The second theme is that the recovery has arrived, but GDP growth is well below the pre-crisis trend. The IMF’s October World Economic Outlook GDP growth projections appear to be reasonable: the IMF expects the world economy to grow by 3.1% this year and 3.6% next year, while in the Eurozone growth is expected at 1.5% this year and 1.6% next year. In the third quarter, the Eurozone grew 0.3% quarteron-quarter, slowing from 0.4% in the second quarter. Yearon-year, the Eurozone grew 1.6%, slightly higher than 1.5% in the second quarter. As Exhibit 1 shows, the United States and United Kingdom are growing well above their pre-crisis peak; the EU has just surpassed it; the Eurozone and Japan not quite. This is an uneven picture, and the uncertainties facing the Eurozone present downside risks to growth.
Indeed, it is doubtful that the Eurozone has emerged stronger after the crisis. When the output gap closes, it is likely to do so at a lower level of output. As Exhibit 2 shows, the dotted black line represents the slope of potential GDP as it would have been had the crisis not occurred; the yellow line is the new projected rate of growth of the economy; the blue line below is the actual rate of growth. The output gap – the gap between the blue line and the yellow line – is expected to close at a lower level of output than it would have given the original projected potential GDP. By one measure, the loss to potential GDP for a selection of 22 advanced economies is 8.4% below the pre-crisis path would have predicted.
The question is, why has trend growth declined? One would expect a rebound in exports given the weaker exchange rate, higher consumption and investment from lower world oil and commodity prices, and greater consumption and lending from low interest rates because of bond purchases by the ECB. However, domestic demand has yet to rebound in a more robust manner. The most convincing argument for why growth in the Eurozone is so far below potential is the “savings glut” argument – “secular stagnation” – or the tendency for demand to be weak relative to potential supply.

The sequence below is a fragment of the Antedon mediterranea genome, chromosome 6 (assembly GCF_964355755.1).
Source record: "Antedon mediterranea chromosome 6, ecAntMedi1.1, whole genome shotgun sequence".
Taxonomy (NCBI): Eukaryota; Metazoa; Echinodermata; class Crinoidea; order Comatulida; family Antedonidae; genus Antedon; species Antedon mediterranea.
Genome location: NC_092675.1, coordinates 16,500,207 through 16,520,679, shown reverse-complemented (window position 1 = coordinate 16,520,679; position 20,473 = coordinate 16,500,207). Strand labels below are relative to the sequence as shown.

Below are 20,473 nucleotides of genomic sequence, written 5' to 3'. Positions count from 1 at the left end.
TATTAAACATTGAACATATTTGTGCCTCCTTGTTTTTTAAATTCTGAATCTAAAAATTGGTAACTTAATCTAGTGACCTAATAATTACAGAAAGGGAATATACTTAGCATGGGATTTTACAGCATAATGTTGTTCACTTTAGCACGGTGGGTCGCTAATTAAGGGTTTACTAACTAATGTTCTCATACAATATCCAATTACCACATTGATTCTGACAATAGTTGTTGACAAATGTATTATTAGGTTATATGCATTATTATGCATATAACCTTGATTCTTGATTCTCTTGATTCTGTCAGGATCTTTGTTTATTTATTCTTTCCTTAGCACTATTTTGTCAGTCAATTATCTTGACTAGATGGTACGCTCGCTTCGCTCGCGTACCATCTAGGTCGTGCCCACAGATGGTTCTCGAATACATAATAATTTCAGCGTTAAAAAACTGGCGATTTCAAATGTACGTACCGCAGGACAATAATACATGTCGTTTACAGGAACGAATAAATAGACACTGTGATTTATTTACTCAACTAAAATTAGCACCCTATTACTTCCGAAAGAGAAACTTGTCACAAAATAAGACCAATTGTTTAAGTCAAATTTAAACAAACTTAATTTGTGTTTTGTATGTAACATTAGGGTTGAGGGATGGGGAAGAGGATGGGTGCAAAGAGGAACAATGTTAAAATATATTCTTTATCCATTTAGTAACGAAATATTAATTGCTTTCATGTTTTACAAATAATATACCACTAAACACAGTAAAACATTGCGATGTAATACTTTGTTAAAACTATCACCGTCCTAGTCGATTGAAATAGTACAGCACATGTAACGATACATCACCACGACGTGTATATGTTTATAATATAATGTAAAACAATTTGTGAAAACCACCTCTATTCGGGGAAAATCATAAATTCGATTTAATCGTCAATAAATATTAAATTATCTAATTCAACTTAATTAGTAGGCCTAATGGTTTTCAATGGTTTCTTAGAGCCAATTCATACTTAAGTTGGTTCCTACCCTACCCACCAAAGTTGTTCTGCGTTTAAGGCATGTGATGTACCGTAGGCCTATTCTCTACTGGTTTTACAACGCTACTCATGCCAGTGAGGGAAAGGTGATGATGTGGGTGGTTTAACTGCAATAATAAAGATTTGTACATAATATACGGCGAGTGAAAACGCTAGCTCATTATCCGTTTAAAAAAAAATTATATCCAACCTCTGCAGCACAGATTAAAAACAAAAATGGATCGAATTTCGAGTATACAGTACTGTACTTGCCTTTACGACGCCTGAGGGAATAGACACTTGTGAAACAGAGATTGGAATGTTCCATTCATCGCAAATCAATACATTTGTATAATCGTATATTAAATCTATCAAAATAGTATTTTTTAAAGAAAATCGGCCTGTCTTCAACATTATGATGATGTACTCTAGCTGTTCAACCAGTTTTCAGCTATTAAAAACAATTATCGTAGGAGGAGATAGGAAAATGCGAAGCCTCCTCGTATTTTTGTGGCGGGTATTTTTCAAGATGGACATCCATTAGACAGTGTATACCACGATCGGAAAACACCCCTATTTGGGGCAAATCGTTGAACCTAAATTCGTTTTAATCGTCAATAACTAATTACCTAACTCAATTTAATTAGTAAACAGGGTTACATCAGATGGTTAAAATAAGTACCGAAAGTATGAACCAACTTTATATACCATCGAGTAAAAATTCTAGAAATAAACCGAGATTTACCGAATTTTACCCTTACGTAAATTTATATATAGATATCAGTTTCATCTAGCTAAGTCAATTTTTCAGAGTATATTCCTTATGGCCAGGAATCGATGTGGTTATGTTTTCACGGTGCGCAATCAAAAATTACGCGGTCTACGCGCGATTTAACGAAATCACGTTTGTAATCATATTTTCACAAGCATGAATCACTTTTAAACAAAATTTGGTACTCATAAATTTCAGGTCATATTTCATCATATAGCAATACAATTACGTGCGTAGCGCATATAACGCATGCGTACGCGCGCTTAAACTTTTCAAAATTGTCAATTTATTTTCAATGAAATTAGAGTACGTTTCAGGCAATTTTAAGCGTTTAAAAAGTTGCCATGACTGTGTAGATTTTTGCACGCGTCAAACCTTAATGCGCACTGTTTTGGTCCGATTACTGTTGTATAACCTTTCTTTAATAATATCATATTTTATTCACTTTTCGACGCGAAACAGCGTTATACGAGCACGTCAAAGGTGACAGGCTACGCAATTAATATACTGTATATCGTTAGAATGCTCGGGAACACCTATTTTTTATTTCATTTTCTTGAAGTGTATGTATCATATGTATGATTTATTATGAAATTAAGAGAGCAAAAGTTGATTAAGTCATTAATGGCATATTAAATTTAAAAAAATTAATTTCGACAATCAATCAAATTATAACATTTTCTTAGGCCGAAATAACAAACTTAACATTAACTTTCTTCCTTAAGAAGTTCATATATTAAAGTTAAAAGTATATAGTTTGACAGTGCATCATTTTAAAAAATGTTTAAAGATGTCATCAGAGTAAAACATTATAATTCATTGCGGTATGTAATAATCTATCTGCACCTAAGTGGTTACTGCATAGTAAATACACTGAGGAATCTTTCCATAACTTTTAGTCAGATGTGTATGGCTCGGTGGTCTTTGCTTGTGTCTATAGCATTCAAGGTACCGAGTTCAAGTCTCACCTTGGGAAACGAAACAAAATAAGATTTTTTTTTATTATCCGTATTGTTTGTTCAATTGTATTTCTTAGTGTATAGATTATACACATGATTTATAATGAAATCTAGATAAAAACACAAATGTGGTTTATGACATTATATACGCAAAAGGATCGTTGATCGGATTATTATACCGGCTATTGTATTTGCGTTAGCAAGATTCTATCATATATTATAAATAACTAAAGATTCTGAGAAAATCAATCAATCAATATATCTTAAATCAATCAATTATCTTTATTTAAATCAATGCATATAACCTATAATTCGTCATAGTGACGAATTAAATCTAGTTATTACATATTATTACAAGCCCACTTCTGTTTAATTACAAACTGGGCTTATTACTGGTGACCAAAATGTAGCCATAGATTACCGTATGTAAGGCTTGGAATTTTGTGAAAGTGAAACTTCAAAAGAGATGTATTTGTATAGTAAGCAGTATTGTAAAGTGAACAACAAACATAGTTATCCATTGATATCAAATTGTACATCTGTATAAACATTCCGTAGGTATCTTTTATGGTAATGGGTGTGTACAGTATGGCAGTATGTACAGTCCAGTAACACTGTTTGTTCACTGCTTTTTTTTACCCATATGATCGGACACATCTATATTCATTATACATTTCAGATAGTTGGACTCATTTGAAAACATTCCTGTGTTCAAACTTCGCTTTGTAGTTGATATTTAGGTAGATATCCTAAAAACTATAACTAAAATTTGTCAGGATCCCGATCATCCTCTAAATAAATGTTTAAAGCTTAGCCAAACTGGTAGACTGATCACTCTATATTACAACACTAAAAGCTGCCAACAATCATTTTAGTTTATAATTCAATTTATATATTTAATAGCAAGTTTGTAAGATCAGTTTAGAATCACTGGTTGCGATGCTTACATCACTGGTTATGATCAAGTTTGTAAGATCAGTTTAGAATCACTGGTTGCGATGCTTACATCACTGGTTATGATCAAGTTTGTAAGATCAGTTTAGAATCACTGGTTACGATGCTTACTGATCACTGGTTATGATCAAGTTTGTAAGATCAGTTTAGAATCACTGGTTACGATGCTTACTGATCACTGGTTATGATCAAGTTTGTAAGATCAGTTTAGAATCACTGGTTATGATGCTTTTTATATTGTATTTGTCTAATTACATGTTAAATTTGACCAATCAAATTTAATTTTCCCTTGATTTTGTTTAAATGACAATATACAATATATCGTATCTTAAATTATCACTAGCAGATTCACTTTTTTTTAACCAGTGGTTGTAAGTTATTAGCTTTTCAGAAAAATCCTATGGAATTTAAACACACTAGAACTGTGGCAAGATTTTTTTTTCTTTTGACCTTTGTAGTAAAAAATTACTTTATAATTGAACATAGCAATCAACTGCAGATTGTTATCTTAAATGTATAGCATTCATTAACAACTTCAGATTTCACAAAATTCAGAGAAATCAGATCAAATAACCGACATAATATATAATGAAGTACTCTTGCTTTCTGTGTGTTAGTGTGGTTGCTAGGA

Weak domestic demand, supply side constraints, and political fragmentation may all be contributing to this phenomenon. Despite some signs of a pickup in consumption, both consumption and investment remain lacklustre. This deficient domestic demand is at least partly the result of deleveraging governments, households, nonfinancial corporations and banks. In such an environment, it is no surprise that spending is lower. Second, with low investment, especially public investment, labour productivity has declined. Exhibit 3 shows that the labor productivity growth that is attributable to investment has declined sharply in the G7 countries – not only in the US, the UK and Japan, but also in Germany, France, Italy and Spain. Therefore, this is a worldwide phenomenon. With lower productivity comes lower growth.
Second, there are significant supply side constraints. One sign of this is in persistent unemployment, which is affecting human capital. For long-term unemployed, inactive or discouraged workers, their adverse experience may negatively affect their attitude toward work, as well as their aptitude for work. The risk is that in the event of persistent low growth, or worse, a severe downturn, the bad cycle might permanently damage the trend. An equally important supply side constraint is sluggish credit growth. In spite of QE, which has kept bond yields low and expanded the ECB’s balance sheet, credit growth to households and non-financial corporations has been limited.
A third possible reason for low growth is political fragmentation. There have been several layers of fragmentation. Austerity fatigue and other factors are resulting in the splintering of traditional centrist political parties, and this is drawing mainstream politicians to the